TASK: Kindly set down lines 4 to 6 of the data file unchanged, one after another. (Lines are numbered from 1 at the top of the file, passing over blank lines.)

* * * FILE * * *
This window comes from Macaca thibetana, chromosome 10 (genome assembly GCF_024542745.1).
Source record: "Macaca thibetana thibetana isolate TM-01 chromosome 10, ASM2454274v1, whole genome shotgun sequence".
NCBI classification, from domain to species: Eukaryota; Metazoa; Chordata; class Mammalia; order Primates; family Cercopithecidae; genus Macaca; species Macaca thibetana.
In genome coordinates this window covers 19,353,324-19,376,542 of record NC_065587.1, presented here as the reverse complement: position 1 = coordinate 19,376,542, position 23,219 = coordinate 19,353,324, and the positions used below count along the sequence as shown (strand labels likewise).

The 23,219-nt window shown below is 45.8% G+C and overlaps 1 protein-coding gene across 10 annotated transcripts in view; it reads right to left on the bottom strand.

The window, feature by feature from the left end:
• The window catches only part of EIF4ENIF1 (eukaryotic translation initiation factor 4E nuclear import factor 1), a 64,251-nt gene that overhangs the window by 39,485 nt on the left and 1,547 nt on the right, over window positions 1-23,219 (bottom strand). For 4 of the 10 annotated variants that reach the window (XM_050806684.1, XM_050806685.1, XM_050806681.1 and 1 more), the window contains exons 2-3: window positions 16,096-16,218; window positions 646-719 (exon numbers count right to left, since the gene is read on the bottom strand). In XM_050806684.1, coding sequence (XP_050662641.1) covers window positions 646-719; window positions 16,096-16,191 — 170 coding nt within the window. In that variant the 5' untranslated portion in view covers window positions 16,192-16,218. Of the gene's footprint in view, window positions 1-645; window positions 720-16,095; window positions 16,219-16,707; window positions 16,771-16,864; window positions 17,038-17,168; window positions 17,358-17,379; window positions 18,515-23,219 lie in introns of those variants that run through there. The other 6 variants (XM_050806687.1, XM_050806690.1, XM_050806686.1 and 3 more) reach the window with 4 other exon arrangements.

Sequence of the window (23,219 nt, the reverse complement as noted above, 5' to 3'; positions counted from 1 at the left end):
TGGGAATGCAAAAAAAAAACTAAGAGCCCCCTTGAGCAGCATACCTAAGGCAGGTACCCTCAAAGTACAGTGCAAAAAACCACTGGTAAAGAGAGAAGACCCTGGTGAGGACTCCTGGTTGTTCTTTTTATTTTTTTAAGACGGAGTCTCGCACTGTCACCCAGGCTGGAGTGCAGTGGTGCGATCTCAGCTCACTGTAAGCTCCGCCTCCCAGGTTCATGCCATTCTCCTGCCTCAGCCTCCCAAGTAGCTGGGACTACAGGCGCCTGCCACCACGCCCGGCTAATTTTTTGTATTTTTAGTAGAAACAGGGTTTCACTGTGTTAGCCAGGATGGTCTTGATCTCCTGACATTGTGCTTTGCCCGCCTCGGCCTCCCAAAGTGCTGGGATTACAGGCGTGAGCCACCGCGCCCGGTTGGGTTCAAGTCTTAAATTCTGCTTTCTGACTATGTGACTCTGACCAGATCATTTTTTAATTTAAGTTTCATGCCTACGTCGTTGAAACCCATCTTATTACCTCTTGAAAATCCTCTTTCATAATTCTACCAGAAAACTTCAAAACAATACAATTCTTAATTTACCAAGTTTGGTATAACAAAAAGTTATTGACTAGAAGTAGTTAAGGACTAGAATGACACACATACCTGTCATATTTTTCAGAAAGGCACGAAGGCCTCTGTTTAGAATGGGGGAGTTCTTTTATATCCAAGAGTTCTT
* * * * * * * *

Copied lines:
In genome coordinates this window covers 19,353,324-19,376,542 of record NC_065587.1, presented here as the reverse complement: position 1 = coordinate 19,376,542, position 23,219 = coordinate 19,353,324, and the positions used below count along the sequence as shown (strand labels likewise).

The 23,219-nt window shown below is 45.8% G+C and overlaps 1 protein-coding gene across 10 annotated transcripts in view; it reads right to left on the bottom strand.

The window, feature by feature from the left end: